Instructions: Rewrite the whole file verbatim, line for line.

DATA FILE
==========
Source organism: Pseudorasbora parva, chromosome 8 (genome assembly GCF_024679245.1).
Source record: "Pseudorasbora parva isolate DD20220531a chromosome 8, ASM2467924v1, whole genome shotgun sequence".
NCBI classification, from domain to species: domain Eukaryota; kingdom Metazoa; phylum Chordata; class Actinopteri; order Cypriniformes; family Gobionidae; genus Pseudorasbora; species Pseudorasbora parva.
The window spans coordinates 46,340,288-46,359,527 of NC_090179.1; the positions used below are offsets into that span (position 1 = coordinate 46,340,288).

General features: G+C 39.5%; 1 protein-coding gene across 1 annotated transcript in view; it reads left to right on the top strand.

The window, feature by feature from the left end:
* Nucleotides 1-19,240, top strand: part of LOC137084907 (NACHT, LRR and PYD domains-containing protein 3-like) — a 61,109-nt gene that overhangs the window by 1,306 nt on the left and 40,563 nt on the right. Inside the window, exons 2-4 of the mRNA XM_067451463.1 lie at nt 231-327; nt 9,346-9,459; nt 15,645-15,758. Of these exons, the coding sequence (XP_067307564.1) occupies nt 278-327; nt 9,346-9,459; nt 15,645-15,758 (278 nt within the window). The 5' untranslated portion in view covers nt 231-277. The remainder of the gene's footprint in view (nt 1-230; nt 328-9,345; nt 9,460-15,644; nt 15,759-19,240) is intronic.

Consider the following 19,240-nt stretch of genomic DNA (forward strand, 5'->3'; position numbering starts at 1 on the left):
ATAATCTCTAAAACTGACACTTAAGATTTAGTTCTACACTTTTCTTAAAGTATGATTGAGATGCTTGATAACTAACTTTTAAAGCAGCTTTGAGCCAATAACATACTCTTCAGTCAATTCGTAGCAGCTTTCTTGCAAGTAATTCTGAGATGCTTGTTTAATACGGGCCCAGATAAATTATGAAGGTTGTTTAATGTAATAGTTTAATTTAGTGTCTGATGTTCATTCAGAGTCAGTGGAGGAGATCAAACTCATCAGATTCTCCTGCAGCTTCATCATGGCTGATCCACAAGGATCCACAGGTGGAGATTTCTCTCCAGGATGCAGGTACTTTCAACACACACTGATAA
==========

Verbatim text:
Source organism: Pseudorasbora parva, chromosome 8 (genome assembly GCF_024679245.1).
Source record: "Pseudorasbora parva isolate DD20220531a chromosome 8, ASM2467924v1, whole genome shotgun sequence".
NCBI classification, from domain to species: domain Eukaryota; kingdom Metazoa; phylum Chordata; class Actinopteri; order Cypriniformes; family Gobionidae; genus Pseudorasbora; species Pseudorasbora parva.
The window spans coordinates 46,340,288-46,359,527 of NC_090179.1; the positions used below are offsets into that span (position 1 = coordinate 46,340,288).

General features: G+C 39.5%; 1 protein-coding gene across 1 annotated transcript in view; it reads left to right on the top strand.

The window, feature by feature from the left end:
* Nucleotides 1-19,240, top strand: part of LOC137084907 (NACHT, LRR and PYD domains-containing protein 3-like) — a 61,109-nt gene that overhangs the window by 1,306 nt on the left and 40,563 nt on the right. Inside the window, exons 2-4 of the mRNA XM_067451463.1 lie at nt 231-327; nt 9,346-9,459; nt 15,645-15,758. Of these exons, the coding sequence (XP_067307564.1) occupies nt 278-327; nt 9,346-9,459; nt 15,645-15,758 (278 nt within the window). The 5' untranslated portion in view covers nt 231-277. The remainder of the gene's footprint in view (nt 1-230; nt 328-9,345; nt 9,460-15,644; nt 15,759-19,240) is intronic.

Consider the following 19,240-nt stretch of genomic DNA (forward strand, 5'->3'; position numbering starts at 1 on the left):
ATAATCTCTAAAACTGACACTTAAGATTTAGTTCTACACTTTTCTTAAAGTATGATTGAGATGCTTGATAACTAACTTTTAAAGCAGCTTTGAGCCAATAACATACTCTTCAGTCAATTCGTAGCAGCTTTCTTGCAAGTAATTCTGAGATGCTTGTTTAATACGGGCCCAGATAAATTATGAAGGTTGTTTAATGTAATAGTTTAATTTAGTGTCTGATGTTCATTCAGAGTCAGTGGAGGAGATCAAACTCATCAGATTCTCCTGCAGCTTCATCATGGCTGATCCACAAGGATCCACAGGTGGAGATTTCTCTCCAGGATGCAGGTACTTTCAACACACACTGATAA